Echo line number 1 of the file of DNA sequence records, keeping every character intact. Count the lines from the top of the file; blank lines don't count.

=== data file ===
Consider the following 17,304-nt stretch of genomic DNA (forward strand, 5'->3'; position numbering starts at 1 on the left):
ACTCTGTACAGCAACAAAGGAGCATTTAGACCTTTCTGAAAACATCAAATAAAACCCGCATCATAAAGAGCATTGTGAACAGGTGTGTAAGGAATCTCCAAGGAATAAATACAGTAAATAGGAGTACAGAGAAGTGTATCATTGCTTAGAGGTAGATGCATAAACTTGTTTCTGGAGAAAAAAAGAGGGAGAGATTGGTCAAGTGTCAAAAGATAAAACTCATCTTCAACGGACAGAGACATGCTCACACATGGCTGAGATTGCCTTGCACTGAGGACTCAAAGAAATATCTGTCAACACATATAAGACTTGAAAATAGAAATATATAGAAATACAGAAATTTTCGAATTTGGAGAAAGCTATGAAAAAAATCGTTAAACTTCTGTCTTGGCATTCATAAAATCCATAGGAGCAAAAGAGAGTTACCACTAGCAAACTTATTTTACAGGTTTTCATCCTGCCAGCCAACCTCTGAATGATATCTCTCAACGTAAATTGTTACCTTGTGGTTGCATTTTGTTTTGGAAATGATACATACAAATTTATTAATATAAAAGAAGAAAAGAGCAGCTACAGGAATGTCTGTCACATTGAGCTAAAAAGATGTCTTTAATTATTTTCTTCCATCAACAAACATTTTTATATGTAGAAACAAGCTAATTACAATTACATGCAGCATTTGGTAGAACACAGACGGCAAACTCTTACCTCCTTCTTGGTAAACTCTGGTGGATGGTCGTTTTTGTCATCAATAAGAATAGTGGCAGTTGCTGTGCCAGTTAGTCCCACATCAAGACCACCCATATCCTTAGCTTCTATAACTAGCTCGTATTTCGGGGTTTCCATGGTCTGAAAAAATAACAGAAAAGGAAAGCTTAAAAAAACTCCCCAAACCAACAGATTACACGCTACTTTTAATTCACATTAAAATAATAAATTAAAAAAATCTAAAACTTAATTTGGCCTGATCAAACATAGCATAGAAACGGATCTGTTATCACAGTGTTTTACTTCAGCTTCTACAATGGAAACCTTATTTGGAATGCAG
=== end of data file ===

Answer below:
Consider the following 17,304-nt stretch of genomic DNA (forward strand, 5'->3'; position numbering starts at 1 on the left):